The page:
The 3000m Steeplechase turned into two-man race between Jun Shinotou and Yoshitaka Iwamizu by 2000m.  Shinotou surged just before the last water jump and the national record holder Iwamizu was unable to stay with him, so his win streak of five wins came to an end.

In the last six years Maho Hanaoka has won four national titles at women’s Long Jump, while Ikeda won twice including last year. This year in the Osaka GP, Ikeda jumped 6.86m to take away Hanaoka’s national record. In Kobe Ikeda jumped 6.75m to Hanaoka’s 6.60m to defend her crown. “I would like to challenge 7m,” said Ikeda.     

Ken Nakamura for the IAAF
With assistance from Akihiro Onishi in Kobe



100m   -0.3m/s (July 2)
Naoki Tsukahara  10.37
Shigeyuki Kojima  10.48

200m     0.0m/s    (July 1)
Shingo Suetsugu  20.37
Shinji Takahira  20.69

400m  (July 2)
Yuzo Kanemaru  45.74
Yuki Yamaguchi  45.89
Yoshihiro Horigome  45.95

800m  (July 2)
1)   Masato Yokota 1:48.42

1500m  (July 1) 
1)  Fumikazu Kobayashi   3:41.37

5000m    (June 30) 
Takayuki Matsumiya  13:41.19
Satoru Kitamura  13:47.93

10,000m (July 1)
1)  Takayuki Matsumiya   28:54.64
2)  Terukazi  Omori  28:58.08

3000mSC (July 2)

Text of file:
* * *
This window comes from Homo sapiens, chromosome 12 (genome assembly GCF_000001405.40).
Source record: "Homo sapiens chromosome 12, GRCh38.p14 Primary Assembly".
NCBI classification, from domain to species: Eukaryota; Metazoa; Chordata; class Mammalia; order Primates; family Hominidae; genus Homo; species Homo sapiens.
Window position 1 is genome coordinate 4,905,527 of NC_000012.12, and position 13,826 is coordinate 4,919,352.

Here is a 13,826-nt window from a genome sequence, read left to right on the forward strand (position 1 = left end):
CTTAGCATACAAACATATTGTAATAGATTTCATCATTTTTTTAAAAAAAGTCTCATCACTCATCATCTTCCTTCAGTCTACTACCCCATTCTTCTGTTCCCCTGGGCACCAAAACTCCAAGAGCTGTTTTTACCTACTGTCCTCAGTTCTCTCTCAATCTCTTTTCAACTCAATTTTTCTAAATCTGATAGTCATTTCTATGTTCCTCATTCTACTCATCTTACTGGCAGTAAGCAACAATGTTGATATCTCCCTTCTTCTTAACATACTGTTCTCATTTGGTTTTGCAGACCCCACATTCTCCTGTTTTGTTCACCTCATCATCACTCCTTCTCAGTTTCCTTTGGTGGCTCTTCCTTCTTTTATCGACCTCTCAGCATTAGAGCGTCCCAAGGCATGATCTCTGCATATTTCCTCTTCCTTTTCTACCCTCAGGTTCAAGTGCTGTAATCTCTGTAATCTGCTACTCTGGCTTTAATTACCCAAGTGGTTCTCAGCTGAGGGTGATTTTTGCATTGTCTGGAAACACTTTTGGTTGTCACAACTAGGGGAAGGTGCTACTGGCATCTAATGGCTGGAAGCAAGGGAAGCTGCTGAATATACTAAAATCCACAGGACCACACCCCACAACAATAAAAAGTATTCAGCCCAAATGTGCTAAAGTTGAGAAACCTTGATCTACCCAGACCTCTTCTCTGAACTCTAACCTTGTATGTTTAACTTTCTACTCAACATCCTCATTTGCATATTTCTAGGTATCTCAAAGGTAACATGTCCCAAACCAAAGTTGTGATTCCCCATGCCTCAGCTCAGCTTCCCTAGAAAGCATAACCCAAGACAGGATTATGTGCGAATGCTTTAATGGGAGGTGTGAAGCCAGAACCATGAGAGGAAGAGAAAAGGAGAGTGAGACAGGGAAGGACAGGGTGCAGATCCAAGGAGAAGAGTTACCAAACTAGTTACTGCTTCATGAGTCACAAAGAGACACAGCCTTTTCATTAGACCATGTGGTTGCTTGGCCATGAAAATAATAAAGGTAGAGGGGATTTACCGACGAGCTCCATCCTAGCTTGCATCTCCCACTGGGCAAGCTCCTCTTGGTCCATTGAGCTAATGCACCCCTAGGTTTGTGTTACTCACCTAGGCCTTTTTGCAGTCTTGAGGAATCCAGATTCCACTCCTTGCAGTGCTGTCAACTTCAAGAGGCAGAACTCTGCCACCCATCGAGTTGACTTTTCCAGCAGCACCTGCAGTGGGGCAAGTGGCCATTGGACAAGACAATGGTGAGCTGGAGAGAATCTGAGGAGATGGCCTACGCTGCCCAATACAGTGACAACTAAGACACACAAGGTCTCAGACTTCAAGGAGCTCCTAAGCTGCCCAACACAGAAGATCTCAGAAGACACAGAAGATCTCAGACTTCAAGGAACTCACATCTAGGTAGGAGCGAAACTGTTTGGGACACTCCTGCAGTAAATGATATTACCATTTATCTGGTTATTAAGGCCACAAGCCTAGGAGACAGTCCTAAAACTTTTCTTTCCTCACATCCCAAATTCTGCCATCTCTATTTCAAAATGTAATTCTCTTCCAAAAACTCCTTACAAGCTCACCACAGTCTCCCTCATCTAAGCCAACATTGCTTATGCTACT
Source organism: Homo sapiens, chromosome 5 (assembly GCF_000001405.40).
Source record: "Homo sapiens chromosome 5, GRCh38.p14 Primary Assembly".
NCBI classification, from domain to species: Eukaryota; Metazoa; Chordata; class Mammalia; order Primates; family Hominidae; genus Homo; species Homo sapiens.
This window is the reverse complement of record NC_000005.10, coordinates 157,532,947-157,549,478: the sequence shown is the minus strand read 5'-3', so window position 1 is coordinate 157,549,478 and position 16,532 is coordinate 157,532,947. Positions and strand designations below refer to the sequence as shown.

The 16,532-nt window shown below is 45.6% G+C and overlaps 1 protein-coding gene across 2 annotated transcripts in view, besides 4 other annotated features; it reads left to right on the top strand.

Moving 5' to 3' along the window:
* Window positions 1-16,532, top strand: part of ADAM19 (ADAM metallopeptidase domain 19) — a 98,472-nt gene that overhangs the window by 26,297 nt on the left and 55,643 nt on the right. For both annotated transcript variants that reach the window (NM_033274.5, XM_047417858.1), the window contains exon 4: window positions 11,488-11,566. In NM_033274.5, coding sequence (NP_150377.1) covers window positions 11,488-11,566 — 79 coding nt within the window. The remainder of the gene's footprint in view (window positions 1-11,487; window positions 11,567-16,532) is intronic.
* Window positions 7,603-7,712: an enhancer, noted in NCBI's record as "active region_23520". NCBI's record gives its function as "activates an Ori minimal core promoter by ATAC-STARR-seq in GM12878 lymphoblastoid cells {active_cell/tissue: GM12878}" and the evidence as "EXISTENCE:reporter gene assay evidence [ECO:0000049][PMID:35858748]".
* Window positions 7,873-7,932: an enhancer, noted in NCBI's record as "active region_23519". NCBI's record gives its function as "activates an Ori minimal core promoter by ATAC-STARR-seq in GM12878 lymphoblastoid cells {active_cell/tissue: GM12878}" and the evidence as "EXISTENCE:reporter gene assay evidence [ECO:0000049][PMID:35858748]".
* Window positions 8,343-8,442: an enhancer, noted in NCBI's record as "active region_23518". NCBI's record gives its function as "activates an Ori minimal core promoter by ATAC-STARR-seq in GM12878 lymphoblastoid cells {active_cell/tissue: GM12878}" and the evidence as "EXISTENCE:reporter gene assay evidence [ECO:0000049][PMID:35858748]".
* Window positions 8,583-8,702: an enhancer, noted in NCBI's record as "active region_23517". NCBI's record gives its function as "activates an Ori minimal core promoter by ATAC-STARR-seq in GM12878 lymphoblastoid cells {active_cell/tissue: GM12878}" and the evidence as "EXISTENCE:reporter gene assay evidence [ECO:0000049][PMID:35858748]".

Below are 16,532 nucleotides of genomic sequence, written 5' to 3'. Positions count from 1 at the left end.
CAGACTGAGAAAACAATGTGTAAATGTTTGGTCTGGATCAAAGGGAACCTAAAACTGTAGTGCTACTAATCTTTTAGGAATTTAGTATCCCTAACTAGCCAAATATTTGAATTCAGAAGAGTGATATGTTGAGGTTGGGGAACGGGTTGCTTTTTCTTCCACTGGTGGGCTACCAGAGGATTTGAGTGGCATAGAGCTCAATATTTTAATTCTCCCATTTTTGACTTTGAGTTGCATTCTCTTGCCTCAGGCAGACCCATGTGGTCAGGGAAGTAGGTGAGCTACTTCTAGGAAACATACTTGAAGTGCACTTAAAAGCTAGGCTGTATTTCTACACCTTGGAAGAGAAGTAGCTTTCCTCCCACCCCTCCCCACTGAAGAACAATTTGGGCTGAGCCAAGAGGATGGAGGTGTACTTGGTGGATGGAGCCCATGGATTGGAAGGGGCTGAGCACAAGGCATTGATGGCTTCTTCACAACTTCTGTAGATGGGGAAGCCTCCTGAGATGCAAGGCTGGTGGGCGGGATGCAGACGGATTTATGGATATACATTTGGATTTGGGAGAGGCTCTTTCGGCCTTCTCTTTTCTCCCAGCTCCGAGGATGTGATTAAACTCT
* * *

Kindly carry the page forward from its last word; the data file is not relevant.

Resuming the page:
1)  Jun Shinotou    8:33.44
2)  Yoshitaka Iwamizu    8:34.17

110mH   (-0.1m/s) (July 1)
Masato Naito  13.68
Tasku Tanonaka  13.72

400mH    (July 1)
1)  Kenji Narisako   48.95

HJ (July 2)
1)   Naoyuki Daigo    2.33m    National Record
2)   Hikaru Tsuchiya   2.21m

PV (July 1)
1)   Daichi Sawano   5.65m

LJ   (June 30)
1)  Kenji Fujikawa   7.86m (1.1m/s)

TJ (July 1)
1)   Hiroyuki Inaba  16.17m (0.1m/s)

SP (July 2)
1)   Satoshi Hatase  18.56m

DT (July 2)
1)   Shiro Kobayashi   55.33m

HT (July 1)
1)  Koji Murofushi 80.17m

JT   (June 30)
1)  Yukifumi Murakami   78.54m 


100m   -1.0m/s (July 1)
1)  Sakie Nobuoka    11.82
2)  Tomoko Ishida     11.88

200m   -1.8m/s (July 2)
1)  Sakie Nobuoka   23.67 
2)  Miki Naruse   24.34

400m (July 1)
1)   Satomi Kubokura   53.99
2)   Mayu Kida   54.09 

800m (July 2)
1)  Miho Sugimori 2:03.19

1500m (July 1)
1)  Mika Yoshikawa   4:11.00
2)  Yuriko Kobayashi   4:11.00

5000m  (July 2)
1)  Kayoko Fukushi   15:31.01
2)  Kayo Sugihara    15:33.08
3)  Saori Nejyo    15:39.41

10,000m    (June 30)
Kayoko Fukushi  32:06.92
Hiromi Ominami  32:14.73
Megumi Oshima   32:17.77
Yoshimi Ozaki  32:20.30
Yuri Kano    32:22.58
Reiko Tosa  32:25.70 

100mH 0.3m/s
1)   Mami Ishino 13.30

400mH (July 2)
1)  Makiko Yoshida   57.27

3000mSC   (June 30) 
1)  Minori Hayakari   9:49.88

HJ (June 30) 
Miyuki Aoyama  1.83m

PV (June 30)
Mami Nakano  4.20m
Ikuko Nishikori  4.10m

LJ (July 2)
1)  Kumiko Ikeda    6.75m   (0.5m/s)
2)  Maho Hanaoka   6.60m   (1.1m/s)

TJ (July 1)
1)  Fumiyo Yoshida   13.14m (-0.5m/s)

SP (July 1)
1) Yoko Toyonaga  16.31m

DT (July 2)
1)  Yuka Murofushi 53.77m
2)  Tomoko Yamaguchi  50.83m

HT (June 30)
Masumi Aya  65.68

      Yuka Murofushi  X X X

JT (July 1)
1)  Yuki Ebihara   55.07m